Your lawn benefits most from the timely application of nutrients that help it to grow thick and full and resist environmental stresses as well as some insects and diseases. Our cool season grasses here in the North Shore need a boost of nutrients in early spring to help promote root growth and give a good early green-up.
A Green Lawn Needs Fertilizer
A lush green lawn needs “lawn food”. Just as you need to eat to survive you need to feed your lawn in much the same way. Applying fertilizer with a broadcast spreader or drop spreader gives your lawn the food it needs to grow and expand. Spring is also the time to put down a crabgrass preventer with your fertilizer to fight crabgrass germination and aid in overall weed control.
Fertilizer typically contains three macronutrients, nitrogen, phosphorus, and potassium. These are the nutrients plants need most. Nitrogen is the one responsible for the greening of the lawns in the spring and making the blades grow up. Phosphorus and potassium help root development and expansion. A healthy root system is stronger and more resistant to lawn diseases and stays healthier during the hot and dry summer months.
The three numbers on the label tell you how much of each is in a particular fertilizer. Here in Massachusetts, however, you cannot apply phosphorus, the middle number, on most turf grasses unless a soil test shows that the area is deficient in that nutrient.
Slow-Release Fertilizer Works Best
To have a green lawn this spring, you need to supply your grass with approximately one-tenth of a pound of nitrogen per week and you want a fertilizer that is going to give you that over a six to eight-week period. For that you need to have about half of its nitrogen in a slow release form.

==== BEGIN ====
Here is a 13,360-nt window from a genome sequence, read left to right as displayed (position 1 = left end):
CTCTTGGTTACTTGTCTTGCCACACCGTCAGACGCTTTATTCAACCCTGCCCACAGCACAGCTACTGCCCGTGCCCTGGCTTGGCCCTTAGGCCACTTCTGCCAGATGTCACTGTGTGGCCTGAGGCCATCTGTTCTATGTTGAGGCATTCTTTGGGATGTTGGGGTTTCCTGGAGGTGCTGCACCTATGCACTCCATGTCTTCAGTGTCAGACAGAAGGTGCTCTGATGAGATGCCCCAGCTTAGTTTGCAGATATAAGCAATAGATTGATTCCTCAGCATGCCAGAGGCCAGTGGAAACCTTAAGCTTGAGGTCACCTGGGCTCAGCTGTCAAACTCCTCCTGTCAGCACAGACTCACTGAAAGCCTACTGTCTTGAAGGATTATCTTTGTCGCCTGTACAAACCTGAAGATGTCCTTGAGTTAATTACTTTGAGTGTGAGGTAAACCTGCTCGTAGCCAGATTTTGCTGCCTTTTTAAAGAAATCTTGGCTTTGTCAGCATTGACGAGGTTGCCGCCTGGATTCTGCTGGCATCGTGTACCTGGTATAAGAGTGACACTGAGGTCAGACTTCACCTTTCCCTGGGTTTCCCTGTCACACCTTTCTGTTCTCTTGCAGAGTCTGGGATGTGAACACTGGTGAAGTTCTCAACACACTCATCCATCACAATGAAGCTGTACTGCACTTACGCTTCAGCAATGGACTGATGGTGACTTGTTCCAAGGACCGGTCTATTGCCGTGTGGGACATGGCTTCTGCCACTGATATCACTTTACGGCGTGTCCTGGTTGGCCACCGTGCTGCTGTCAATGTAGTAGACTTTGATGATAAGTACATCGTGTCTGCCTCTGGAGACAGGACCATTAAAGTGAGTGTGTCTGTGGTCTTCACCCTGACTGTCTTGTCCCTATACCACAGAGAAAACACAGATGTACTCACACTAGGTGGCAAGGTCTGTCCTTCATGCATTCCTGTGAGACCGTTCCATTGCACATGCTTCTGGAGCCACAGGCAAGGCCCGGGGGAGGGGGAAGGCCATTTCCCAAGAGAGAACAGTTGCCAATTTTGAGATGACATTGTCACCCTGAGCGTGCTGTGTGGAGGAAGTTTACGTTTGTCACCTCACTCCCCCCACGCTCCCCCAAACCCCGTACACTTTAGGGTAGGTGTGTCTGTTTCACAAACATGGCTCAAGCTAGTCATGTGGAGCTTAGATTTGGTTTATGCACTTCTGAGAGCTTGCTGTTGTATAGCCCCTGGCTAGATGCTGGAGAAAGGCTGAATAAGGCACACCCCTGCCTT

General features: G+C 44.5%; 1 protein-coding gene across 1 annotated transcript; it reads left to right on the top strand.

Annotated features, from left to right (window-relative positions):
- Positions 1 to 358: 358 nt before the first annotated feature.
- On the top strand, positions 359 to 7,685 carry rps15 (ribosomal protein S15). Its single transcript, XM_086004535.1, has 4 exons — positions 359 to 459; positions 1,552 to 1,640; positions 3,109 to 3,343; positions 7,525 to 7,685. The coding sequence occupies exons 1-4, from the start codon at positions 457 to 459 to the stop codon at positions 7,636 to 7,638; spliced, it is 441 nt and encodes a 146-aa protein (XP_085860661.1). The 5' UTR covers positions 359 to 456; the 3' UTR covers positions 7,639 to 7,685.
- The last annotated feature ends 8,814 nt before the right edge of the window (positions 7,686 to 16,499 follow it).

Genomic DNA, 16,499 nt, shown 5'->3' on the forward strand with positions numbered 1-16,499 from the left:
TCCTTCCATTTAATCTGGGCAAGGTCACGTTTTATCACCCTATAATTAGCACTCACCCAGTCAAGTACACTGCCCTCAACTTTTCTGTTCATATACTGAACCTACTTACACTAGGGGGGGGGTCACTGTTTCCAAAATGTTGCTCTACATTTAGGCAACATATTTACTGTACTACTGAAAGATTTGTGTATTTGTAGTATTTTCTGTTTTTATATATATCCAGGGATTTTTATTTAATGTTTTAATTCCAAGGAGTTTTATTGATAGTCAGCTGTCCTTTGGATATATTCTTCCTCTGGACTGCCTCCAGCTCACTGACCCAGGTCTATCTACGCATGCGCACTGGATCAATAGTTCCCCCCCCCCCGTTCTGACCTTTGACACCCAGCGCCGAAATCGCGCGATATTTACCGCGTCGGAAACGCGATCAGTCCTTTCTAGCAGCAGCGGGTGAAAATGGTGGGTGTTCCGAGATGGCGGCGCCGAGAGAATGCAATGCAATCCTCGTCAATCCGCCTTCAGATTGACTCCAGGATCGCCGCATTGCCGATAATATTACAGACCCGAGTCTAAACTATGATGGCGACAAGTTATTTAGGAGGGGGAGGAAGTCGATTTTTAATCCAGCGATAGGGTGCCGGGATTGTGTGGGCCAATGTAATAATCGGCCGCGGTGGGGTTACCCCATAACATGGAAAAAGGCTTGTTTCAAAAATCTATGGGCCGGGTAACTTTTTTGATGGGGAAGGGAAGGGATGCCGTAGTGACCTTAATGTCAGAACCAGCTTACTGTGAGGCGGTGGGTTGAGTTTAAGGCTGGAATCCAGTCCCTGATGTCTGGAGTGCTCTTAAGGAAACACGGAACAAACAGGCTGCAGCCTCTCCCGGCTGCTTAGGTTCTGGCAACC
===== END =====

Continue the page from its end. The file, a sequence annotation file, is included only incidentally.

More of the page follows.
The rest is a quick release form that is immediately available for the plants to use. This type of nitrogen usually lasts about two to four weeks in the lawn before it breaks down. That is good because it takes about that long for the slow release nitrogen to start to become available to the plants. This is essential to have a continuous feeding and also minimizes the risk of “burning” a lawn by putting down too much Nitrogen at once. You should expect six to eight weeks of usable nitrogen from each fertilizer application.
And don’t forget to water your lawn after each fertilizer application. Water helps the nutrients find their way to the root system and helps the grass grow.
When To Treat
In Massachusetts, we have a law that limits when fertilizer can be applied to lawns. You cannot apply before March first and cannot apply after November 30th. Snow covered and saturated soils cannot be fertilized under this law either. Starting in early spring with fertilizer gives you five applications through the course of the season that will give your lawn the nutrients it needs for grass growth and root development.
Proper Mowing Height
Mowing a lawn is not like a haircut, where the shorter you cut it, the healthier it becomes. Learning how to get a green lawn with lawn mowing is pretty simple, but it will take some extra time. The key is to keep your grass longer. Raise your lawn mower blade to 3-inch height. Keeping your grass longer allows for the grass to absorb more water and nutrients. Longer grass blades also shade the roots from the hot sun which is very important during the hot and dry months of summer.
Get More Info From The Pros!
Looking for more information on spring lawn care or just ready to let the professionals take over your lawn care needs from here? The Grassmaster Plus team is ready and willing to answer any questions you have and can provide you a free quote on your lawn care services for the season. Contact our local office today!